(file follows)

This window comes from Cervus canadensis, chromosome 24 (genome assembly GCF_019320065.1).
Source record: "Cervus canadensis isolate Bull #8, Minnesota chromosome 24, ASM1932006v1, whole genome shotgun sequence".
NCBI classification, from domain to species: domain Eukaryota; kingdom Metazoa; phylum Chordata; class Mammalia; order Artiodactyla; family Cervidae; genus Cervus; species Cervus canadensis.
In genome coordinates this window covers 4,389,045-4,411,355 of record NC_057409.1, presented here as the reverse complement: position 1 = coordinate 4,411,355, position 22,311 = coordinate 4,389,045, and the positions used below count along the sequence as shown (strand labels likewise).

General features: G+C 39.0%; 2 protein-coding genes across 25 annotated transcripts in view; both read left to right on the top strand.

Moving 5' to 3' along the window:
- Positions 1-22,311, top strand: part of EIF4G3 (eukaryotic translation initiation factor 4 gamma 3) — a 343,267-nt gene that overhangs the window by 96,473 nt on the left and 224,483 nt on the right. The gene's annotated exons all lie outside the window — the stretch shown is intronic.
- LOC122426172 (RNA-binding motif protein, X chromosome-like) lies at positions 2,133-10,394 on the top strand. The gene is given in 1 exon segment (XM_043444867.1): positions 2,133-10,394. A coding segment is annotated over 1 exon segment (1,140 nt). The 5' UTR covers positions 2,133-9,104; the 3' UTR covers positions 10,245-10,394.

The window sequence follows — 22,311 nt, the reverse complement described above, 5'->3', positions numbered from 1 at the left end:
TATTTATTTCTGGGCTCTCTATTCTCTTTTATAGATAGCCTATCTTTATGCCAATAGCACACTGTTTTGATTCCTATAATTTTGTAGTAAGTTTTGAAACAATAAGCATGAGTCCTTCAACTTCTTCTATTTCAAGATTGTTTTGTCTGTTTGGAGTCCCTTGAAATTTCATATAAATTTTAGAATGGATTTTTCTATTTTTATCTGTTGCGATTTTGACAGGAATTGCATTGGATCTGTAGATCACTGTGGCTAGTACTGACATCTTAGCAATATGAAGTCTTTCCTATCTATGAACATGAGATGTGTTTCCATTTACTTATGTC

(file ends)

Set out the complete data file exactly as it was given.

This window comes from Cervus canadensis, chromosome 24 (genome assembly GCF_019320065.1).
Source record: "Cervus canadensis isolate Bull #8, Minnesota chromosome 24, ASM1932006v1, whole genome shotgun sequence".
NCBI classification, from domain to species: domain Eukaryota; kingdom Metazoa; phylum Chordata; class Mammalia; order Artiodactyla; family Cervidae; genus Cervus; species Cervus canadensis.
In genome coordinates this window covers 4,389,045-4,411,355 of record NC_057409.1, presented here as the reverse complement: position 1 = coordinate 4,411,355, position 22,311 = coordinate 4,389,045, and the positions used below count along the sequence as shown (strand labels likewise).

General features: G+C 39.0%; 2 protein-coding genes across 25 annotated transcripts in view; both read left to right on the top strand.

Moving 5' to 3' along the window:
- Positions 1-22,311, top strand: part of EIF4G3 (eukaryotic translation initiation factor 4 gamma 3) — a 343,267-nt gene that overhangs the window by 96,473 nt on the left and 224,483 nt on the right. The gene's annotated exons all lie outside the window — the stretch shown is intronic.
- LOC122426172 (RNA-binding motif protein, X chromosome-like) lies at positions 2,133-10,394 on the top strand. The gene is given in 1 exon segment (XM_043444867.1): positions 2,133-10,394. A coding segment is annotated over 1 exon segment (1,140 nt). The 5' UTR covers positions 2,133-9,104; the 3' UTR covers positions 10,245-10,394.

The window sequence follows — 22,311 nt, the reverse complement described above, 5'->3', positions numbered from 1 at the left end:
TATTTATTTCTGGGCTCTCTATTCTCTTTTATAGATAGCCTATCTTTATGCCAATAGCACACTGTTTTGATTCCTATAATTTTGTAGTAAGTTTTGAAACAATAAGCATGAGTCCTTCAACTTCTTCTATTTCAAGATTGTTTTGTCTGTTTGGAGTCCCTTGAAATTTCATATAAATTTTAGAATGGATTTTTCTATTTTTATCTGTTGCGATTTTGACAGGAATTGCATTGGATCTGTAGATCACTGTGGCTAGTACTGACATCTTAGCAATATGAAGTCTTTCCTATCTATGAACATGAGATGTGTTTCCATTTACTTATGTC